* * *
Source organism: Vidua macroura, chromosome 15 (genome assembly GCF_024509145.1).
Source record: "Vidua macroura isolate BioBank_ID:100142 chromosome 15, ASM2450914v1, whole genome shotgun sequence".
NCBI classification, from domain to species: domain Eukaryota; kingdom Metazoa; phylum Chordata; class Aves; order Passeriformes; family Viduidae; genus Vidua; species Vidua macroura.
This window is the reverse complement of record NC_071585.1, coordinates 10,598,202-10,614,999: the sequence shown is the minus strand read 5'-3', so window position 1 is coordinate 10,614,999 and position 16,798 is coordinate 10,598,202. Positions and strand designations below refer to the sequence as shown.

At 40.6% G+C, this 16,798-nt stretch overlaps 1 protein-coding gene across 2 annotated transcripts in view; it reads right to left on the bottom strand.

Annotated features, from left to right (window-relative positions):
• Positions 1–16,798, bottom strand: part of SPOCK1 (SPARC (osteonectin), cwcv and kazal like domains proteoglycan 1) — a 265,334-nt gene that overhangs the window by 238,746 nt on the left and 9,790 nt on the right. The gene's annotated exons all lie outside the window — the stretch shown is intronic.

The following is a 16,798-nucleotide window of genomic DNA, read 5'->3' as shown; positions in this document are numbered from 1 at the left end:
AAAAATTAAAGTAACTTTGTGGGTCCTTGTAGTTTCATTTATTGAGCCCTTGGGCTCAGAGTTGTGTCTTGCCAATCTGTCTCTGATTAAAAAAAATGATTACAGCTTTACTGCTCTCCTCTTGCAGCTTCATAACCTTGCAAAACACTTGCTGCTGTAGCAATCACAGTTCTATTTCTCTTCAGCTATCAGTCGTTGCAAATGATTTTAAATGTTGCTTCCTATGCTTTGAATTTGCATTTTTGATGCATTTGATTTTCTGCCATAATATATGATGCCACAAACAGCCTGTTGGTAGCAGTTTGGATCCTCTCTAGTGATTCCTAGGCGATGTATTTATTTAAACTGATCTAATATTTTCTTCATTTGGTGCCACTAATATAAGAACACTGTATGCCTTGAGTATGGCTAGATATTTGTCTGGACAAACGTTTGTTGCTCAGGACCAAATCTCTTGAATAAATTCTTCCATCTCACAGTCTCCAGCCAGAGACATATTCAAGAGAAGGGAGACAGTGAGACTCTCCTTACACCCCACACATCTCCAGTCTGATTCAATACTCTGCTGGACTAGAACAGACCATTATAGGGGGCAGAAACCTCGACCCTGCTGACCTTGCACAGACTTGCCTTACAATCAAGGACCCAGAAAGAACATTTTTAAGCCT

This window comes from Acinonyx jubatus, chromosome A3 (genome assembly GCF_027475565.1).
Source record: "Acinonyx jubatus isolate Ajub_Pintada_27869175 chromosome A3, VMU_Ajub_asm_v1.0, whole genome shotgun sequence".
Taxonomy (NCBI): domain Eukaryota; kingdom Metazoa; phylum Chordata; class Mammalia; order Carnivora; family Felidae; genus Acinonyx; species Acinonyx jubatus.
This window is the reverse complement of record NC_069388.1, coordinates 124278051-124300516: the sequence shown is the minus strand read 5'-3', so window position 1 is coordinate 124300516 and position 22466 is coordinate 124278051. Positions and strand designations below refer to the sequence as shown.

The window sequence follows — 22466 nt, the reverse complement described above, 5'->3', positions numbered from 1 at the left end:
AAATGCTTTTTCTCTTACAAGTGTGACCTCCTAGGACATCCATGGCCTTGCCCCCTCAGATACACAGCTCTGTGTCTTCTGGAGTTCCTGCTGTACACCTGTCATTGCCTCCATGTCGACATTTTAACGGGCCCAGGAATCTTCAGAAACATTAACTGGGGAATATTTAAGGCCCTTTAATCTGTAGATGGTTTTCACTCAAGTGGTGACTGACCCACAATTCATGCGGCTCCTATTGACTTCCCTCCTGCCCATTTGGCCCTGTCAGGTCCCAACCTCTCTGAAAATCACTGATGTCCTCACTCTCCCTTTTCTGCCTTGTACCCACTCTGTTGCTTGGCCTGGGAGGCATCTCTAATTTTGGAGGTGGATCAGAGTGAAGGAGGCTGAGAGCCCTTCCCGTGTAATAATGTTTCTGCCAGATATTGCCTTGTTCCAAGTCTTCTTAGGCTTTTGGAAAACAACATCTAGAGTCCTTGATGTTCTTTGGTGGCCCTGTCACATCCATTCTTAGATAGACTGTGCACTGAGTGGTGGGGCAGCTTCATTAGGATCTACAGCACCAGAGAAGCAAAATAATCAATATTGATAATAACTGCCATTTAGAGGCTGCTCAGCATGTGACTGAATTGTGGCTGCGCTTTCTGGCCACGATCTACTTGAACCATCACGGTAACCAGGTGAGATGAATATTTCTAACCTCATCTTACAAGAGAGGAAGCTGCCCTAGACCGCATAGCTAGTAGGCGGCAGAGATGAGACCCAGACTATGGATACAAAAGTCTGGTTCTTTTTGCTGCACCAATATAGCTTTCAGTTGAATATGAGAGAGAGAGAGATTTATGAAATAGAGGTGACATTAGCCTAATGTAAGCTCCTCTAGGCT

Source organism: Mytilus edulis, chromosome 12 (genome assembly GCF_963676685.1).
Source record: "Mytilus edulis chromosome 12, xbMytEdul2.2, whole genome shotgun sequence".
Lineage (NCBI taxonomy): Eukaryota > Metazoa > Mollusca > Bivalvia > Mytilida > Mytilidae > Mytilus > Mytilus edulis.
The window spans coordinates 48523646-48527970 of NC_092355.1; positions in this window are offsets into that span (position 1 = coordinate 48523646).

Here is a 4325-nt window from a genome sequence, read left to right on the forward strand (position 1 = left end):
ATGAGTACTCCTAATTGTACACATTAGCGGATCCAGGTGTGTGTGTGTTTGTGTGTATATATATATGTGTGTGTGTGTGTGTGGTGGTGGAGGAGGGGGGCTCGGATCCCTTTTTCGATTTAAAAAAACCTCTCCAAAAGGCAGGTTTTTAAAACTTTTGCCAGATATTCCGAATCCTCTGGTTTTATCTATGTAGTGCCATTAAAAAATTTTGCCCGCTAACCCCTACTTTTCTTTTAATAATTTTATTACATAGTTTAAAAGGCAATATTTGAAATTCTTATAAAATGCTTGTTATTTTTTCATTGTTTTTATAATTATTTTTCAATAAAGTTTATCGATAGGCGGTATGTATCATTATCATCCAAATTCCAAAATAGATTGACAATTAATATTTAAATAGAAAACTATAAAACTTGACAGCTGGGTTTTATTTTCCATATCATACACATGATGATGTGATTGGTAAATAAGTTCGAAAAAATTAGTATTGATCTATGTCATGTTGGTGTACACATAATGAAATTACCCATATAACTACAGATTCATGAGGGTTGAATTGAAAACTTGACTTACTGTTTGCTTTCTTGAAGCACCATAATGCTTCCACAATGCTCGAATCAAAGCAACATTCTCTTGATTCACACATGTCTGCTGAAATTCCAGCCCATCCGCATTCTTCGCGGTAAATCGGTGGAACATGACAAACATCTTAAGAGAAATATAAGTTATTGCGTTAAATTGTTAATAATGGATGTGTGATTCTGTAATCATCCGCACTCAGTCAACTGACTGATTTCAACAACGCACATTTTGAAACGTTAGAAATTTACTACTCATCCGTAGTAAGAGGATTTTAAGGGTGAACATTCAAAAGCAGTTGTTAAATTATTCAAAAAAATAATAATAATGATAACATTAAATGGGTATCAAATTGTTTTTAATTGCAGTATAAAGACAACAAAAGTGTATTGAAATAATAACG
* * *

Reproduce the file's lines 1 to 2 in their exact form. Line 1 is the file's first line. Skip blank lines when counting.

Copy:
Source organism: Vidua macroura, chromosome 15 (genome assembly GCF_024509145.1).
Source record: "Vidua macroura isolate BioBank_ID:100142 chromosome 15, ASM2450914v1, whole genome shotgun sequence".